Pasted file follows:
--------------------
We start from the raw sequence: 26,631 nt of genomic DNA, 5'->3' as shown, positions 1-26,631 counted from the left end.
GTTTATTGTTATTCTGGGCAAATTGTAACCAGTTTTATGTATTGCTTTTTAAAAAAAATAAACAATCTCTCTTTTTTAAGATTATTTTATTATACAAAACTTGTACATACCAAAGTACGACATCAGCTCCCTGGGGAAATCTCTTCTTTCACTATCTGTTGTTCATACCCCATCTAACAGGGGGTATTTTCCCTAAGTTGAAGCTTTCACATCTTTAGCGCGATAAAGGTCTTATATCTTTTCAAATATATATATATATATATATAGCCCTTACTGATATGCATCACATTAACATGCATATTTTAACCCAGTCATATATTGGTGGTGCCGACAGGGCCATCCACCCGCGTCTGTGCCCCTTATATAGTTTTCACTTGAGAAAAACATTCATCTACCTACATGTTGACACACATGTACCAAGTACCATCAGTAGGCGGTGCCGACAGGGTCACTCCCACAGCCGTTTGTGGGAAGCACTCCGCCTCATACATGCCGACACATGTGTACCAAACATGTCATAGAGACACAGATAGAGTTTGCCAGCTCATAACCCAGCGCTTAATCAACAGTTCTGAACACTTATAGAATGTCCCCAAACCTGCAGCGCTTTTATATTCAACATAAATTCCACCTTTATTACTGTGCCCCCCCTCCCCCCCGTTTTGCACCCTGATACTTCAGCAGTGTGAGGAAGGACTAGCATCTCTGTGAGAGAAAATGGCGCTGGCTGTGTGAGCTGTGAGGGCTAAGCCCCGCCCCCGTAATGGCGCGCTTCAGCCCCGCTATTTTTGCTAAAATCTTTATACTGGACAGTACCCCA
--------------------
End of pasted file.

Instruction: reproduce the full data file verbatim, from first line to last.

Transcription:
We start from the raw sequence: 26,631 nt of genomic DNA, 5'->3' as shown, positions 1-26,631 counted from the left end.
GTTTATTGTTATTCTGGGCAAATTGTAACCAGTTTTATGTATTGCTTTTTAAAAAAAATAAACAATCTCTCTTTTTTAAGATTATTTTATTATACAAAACTTGTACATACCAAAGTACGACATCAGCTCCCTGGGGAAATCTCTTCTTTCACTATCTGTTGTTCATACCCCATCTAACAGGGGGTATTTTCCCTAAGTTGAAGCTTTCACATCTTTAGCGCGATAAAGGTCTTATATCTTTTCAAATATATATATATATATATATAGCCCTTACTGATATGCATCACATTAACATGCATATTTTAACCCAGTCATATATTGGTGGTGCCGACAGGGCCATCCACCCGCGTCTGTGCCCCTTATATAGTTTTCACTTGAGAAAAACATTCATCTACCTACATGTTGACACACATGTACCAAGTACCATCAGTAGGCGGTGCCGACAGGGTCACTCCCACAGCCGTTTGTGGGAAGCACTCCGCCTCATACATGCCGACACATGTGTACCAAACATGTCATAGAGACACAGATAGAGTTTGCCAGCTCATAACCCAGCGCTTAATCAACAGTTCTGAACACTTATAGAATGTCCCCAAACCTGCAGCGCTTTTATATTCAACATAAATTCCACCTTTATTACTGTGCCCCCCCTCCCCCCCGTTTTGCACCCTGATACTTCAGCAGTGTGAGGAAGGACTAGCATCTCTGTGAGAGAAAATGGCGCTGGCTGTGTGAGCTGTGAGGGCTAAGCCCCGCCCCCGTAATGGCGCGCTTCAGCCCCGCTATTTTTGCTAAAATCTTTATACTGGACAGTACCCCA